How do you feel about the fragmentation and lag in update cycles amount different Android devices?

        • Karl Newark

          I Think the main problem with the fragmentation and slow release cycles is a lack of communication, I realise that when¬†Google¬†announce a new OS the manufacturers need time to develop on the source code, but the slow release cycles wouldn’t be so bad if the manufacturers would just release a list of devices and if the update will be released for the device and when it will be released for the device, if there is a reason that a particular device can not be updated, let people know!

          I have been in this position, where a manufacturer has said there will be an update, but doesn’t say when, and then some carriers get it, some have to wait for a month… this is what’s¬†ridiculous! This is the frustration that spoils Android for many people, if people knew that an update was coming on a set date, they could just mark it in their calender and look forward to it, rather than being let down but delays, cancellations and mixed messages!¬†

  • London Media Agency

    “It comes down to three things; hardware, software and marketing”. You’re a genius.¬†

    Um, what else would it come down to?

    • Karl Newark

      The reason I wrote that is because it was an introduction to how I structured the article. Thanks for the comment. 

  • Chris Harpner

    I love my SII and will be getting myself an SIII as soon as T-Mobile makes it available. ¬†I also have an iPhone 4. ¬†It sits in my pocket and is only used to respond to text messages from work. ¬†For everything else, I use my SII. ¬†The iPhone is just too bland and even though I rarely use it, it ran out of memory two days ago and there’s no option to upgrade the RAM. ¬†My S2 came with about 16GB and I can add another 32GB if I run out (which I won’t, because I’ll be upgrading to the S3 in a few days.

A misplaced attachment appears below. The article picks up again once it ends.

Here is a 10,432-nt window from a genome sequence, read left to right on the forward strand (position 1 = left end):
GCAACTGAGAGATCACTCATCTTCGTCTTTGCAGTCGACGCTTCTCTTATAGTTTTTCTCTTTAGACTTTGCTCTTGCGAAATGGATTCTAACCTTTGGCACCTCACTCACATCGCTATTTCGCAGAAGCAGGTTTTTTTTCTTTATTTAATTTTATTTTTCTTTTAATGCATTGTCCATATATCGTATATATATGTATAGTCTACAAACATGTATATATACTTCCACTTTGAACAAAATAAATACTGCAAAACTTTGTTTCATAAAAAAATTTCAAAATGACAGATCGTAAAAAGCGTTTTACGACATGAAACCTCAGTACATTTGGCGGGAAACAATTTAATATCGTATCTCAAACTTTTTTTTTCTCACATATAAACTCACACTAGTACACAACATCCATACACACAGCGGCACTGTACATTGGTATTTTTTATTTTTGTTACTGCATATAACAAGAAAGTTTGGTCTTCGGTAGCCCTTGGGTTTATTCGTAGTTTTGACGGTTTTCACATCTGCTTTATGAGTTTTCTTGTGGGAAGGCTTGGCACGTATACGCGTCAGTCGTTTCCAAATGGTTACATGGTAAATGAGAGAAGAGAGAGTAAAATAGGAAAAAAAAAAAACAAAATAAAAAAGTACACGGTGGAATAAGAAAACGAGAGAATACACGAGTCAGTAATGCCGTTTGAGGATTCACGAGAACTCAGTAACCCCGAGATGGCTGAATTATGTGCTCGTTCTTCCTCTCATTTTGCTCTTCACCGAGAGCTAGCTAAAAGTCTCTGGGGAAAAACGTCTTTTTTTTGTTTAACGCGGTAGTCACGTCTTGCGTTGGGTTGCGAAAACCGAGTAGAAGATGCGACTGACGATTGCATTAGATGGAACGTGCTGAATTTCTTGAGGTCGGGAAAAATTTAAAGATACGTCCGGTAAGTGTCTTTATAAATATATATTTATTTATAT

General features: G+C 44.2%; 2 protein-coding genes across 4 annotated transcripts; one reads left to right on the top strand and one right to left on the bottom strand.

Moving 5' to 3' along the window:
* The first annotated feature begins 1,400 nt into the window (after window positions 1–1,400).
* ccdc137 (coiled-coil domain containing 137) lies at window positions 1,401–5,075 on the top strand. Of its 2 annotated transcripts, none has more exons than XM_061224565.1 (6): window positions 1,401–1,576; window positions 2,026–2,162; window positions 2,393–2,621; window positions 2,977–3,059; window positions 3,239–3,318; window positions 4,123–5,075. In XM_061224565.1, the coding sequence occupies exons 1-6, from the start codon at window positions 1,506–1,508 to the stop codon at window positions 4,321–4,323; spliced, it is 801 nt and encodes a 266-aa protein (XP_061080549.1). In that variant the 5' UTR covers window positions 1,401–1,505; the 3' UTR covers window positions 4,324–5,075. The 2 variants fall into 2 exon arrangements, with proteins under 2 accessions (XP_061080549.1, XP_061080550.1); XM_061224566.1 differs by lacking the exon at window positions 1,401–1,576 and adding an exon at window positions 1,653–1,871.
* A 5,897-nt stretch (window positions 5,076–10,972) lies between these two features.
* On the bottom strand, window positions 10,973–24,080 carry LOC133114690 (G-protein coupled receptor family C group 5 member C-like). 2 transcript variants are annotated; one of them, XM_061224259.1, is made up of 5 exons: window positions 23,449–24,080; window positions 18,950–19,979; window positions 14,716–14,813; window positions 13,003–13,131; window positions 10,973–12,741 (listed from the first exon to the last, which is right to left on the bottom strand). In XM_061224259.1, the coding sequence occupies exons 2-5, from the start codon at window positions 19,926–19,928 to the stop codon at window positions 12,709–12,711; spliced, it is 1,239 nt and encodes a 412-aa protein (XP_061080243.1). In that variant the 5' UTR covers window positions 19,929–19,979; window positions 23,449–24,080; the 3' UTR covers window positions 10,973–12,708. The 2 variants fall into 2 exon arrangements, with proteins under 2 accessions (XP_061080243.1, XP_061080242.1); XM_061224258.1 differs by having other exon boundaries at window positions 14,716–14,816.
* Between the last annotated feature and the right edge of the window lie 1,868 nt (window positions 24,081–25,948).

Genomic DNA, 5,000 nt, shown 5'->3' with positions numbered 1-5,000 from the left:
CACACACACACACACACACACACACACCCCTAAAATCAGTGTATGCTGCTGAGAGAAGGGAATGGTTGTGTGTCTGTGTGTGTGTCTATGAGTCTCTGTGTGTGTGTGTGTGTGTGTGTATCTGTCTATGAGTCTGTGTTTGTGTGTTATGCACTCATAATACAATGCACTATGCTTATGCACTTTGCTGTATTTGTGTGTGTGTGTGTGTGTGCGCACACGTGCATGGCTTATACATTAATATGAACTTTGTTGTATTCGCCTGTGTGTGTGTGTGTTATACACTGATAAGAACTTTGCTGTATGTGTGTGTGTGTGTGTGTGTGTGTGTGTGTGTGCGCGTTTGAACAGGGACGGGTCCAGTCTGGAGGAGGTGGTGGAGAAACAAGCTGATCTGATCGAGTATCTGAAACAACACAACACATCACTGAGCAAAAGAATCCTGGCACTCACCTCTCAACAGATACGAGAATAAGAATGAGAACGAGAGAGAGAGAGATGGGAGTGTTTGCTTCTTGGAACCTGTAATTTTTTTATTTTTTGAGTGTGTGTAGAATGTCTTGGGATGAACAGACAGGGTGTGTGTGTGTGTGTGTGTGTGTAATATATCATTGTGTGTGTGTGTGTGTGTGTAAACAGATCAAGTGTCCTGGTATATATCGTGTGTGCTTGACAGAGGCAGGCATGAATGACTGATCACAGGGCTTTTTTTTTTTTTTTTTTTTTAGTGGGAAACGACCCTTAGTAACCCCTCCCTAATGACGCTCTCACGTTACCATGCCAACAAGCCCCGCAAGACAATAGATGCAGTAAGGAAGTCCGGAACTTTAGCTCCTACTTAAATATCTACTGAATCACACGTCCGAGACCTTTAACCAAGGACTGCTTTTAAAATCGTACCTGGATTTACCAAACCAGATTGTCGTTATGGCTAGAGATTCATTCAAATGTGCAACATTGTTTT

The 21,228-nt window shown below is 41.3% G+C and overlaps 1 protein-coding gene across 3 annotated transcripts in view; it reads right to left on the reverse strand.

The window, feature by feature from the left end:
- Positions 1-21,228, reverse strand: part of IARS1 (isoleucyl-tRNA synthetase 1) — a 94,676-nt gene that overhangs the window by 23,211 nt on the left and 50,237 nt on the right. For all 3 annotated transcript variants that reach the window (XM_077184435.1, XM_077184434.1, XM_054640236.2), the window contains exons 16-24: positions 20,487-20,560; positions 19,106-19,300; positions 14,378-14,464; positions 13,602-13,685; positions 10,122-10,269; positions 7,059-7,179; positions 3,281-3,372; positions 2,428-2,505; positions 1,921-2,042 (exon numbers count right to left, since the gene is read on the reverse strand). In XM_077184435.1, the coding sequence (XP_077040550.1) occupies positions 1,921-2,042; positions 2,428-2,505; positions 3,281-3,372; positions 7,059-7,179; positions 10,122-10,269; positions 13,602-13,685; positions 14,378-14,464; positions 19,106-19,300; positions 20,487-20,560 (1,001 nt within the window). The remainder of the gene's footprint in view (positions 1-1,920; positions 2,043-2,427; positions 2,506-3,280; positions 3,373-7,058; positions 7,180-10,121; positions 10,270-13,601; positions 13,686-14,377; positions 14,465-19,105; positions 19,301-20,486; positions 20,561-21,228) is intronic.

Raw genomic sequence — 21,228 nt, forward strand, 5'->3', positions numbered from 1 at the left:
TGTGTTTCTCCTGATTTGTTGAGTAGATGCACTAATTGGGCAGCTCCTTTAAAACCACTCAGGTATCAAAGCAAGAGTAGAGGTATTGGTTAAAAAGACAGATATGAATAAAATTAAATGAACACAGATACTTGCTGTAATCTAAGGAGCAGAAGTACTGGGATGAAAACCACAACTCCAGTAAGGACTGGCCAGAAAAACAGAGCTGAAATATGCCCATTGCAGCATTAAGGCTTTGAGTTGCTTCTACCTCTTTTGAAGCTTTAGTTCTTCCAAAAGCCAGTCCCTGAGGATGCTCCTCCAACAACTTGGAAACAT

I vastly prefer the Android OS over iOS and I especially love the S2 hardware and its capabilities. ¬†The one thing I like about the iPhone over my S2 is its screen resolution, but that’ll change when I get my S3, which has a higher screen res than my iPhone.

    As for “fragmentation”: ¬†That’s really just a buzzword for people that want to not like Android. ¬†The proper term is “competition” or “choice”, both of which are good and are advantages over iOS.

    Although, lack up OS updates or slow updates on certain models is a real problem in the Android community. ¬†This is usually due to custom skins the hardware makers put on top of Android, making it more effort for them to re-apply the skin to the next release of Android, so they just don’t. ¬†No good excuse for that. ¬†They should at least provide the stock Android experience as an update.

    But…. I love my S2 and will highly likely never prefer iOS unless they make some massive changes to compete with Android (read as, “to get ME to consider iOS as an option”).

    • Karl Newark